Conversations Take A Turn For The Serious


Conversations Take A Turn For The Serious
Buying real estate forces Audrey to internally face some questions.

Hoo boy, things have been a little heavy around the old Ference-Smith house of late. See, I've come into some money. Which is awesome. But it has changed the conversation about buying an apartment from, "I'd really love to buy someday when we've saved enough for a down payment" to, "OK, now, what's this whole mortgage thing again?"

Which is a little scary. I mean, I do want to buy an apartment. Like a lot. After this spring's getting kicked out of our place debacle, I look forward to living somewhere that I am in control of. And unlike many of my friends, the commitment of home buying doesn't seem scary to me.


I guess because we can't afford to borrow a lot—our mortgage payments wouldn't be much more than we pay in rent—so it's not like we'd take on some huge financial burden. And if we wanted to live somewhere else for a while, we'd just rent it out. The New York rental market being what it is, I don't think we'd be "tied down" just by owning a place.

It's just that, well, I didn't think this time would come so quickly. Frank and I have been saving money, but since I'm a nonprofit employee by day and a writer by night, and he's a copyeditor by day and a writer by night, we are not exactly big earners. I sort of figured it would take us a good five or so years to save a meager 10% down payment.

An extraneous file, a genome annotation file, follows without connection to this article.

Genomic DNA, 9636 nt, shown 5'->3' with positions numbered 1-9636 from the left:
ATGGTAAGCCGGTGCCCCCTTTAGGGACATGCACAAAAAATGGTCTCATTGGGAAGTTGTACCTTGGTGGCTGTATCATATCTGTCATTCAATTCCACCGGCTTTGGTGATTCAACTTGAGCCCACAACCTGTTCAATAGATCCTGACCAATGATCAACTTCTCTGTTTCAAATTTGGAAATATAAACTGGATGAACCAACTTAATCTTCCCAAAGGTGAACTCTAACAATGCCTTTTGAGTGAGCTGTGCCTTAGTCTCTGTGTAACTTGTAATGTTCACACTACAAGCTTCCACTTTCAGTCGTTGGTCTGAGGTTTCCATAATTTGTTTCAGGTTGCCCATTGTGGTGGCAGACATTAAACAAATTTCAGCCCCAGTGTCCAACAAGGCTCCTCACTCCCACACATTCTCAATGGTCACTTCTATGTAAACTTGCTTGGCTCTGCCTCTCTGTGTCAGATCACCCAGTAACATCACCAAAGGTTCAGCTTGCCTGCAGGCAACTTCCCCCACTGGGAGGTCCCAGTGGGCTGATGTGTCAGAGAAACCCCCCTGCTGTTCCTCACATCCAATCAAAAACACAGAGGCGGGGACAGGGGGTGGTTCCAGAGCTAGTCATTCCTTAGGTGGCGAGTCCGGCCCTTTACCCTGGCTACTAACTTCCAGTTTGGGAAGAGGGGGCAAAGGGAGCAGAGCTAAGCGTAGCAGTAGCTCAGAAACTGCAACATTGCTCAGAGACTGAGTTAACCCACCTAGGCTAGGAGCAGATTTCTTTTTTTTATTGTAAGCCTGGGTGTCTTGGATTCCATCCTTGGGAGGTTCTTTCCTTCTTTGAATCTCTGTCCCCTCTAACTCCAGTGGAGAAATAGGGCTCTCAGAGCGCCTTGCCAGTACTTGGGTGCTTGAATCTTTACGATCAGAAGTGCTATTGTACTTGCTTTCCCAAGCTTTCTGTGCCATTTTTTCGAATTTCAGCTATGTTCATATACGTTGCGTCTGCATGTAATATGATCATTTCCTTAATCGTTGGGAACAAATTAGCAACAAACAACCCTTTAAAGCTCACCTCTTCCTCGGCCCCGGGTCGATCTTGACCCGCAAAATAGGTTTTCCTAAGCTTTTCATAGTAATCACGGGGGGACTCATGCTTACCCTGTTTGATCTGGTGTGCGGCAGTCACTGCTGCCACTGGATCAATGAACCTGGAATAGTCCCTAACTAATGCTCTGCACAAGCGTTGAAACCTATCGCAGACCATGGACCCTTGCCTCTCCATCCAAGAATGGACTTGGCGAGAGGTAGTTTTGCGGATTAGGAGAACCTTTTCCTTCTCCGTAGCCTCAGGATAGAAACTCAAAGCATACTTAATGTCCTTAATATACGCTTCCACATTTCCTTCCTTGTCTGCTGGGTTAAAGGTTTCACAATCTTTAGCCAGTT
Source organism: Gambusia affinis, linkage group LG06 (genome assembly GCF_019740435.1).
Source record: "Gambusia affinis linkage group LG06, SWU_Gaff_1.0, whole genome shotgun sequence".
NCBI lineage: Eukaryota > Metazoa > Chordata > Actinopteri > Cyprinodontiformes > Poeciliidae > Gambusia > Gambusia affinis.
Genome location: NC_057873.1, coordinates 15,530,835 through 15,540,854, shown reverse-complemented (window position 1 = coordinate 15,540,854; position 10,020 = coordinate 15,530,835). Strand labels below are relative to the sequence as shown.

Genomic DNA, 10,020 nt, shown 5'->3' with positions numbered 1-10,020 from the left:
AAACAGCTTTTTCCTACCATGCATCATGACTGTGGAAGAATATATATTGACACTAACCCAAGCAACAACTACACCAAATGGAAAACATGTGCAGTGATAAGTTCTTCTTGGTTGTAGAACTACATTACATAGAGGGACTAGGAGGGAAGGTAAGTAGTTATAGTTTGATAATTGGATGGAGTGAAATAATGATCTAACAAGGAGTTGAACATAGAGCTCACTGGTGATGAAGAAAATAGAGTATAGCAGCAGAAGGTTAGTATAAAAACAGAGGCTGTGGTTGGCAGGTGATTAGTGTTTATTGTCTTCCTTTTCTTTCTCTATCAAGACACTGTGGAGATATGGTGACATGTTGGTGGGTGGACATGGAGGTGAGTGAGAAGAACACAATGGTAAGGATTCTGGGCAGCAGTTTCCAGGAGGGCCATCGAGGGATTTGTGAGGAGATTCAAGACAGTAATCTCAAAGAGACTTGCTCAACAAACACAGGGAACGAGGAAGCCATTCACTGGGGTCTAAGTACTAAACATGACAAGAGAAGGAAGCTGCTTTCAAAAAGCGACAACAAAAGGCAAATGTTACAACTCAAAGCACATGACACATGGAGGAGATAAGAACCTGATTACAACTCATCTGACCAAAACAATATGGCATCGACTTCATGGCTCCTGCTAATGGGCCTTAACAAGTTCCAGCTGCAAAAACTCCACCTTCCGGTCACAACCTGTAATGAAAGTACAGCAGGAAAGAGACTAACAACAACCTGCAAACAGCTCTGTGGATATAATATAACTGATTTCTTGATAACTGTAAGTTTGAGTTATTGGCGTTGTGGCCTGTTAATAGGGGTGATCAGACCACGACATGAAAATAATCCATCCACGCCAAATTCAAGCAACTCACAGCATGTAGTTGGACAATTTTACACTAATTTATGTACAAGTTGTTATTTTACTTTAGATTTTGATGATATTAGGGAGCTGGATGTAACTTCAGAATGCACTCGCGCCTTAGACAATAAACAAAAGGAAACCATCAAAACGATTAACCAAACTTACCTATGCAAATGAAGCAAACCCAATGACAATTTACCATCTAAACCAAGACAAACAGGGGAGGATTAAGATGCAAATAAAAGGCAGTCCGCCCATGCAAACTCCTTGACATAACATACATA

And now suddenly we (well, technically I) have 20% ready to go. Which again: yay! But also: holy shit! Because there is a lot of stuff to figure out when you are thinking about buying an apartment with someone. Obviously, there's a lot to learn about the process, which is pretty overwhelming at first: lenders, points, property tax, first time home buyer programs, closing costs, inspections, timing the market, all the mazillions of things renters never think about. Those things are learnable, though scary.

Second, there are the sorts of preliminary decisions you have to make as relatively non-rich people buying property in a relatively expensive area. Basically, deciding what compromises you are willing to make. Is it better to buy a small crappy apartment in a fancy area? A great place in a farther away area? A neighborhood that is much less cool but close to an area we like versus an area that is clearly going to be cool in a few years but harder to get out of?

And discussions of those questions, the"what do have to have, what can we live without" discussions, are the ones that lead into really deep waters. Because suddenly we need to talk about stuff like whether or not my assumption that we'll be a childless couple is shared (no, it turns out.) How sure both parties are that we're in it for the long haul (pretty sure, to my surprise.) What kind of contract we'd need to get drawn up for this thing, whether we'd just share it all 50/50 or work out some kind of weird plan where I own more shares of the house because I'm paying the down payment. And from there, how exactly we're thinking of finances and sharing in a larger sense these days.

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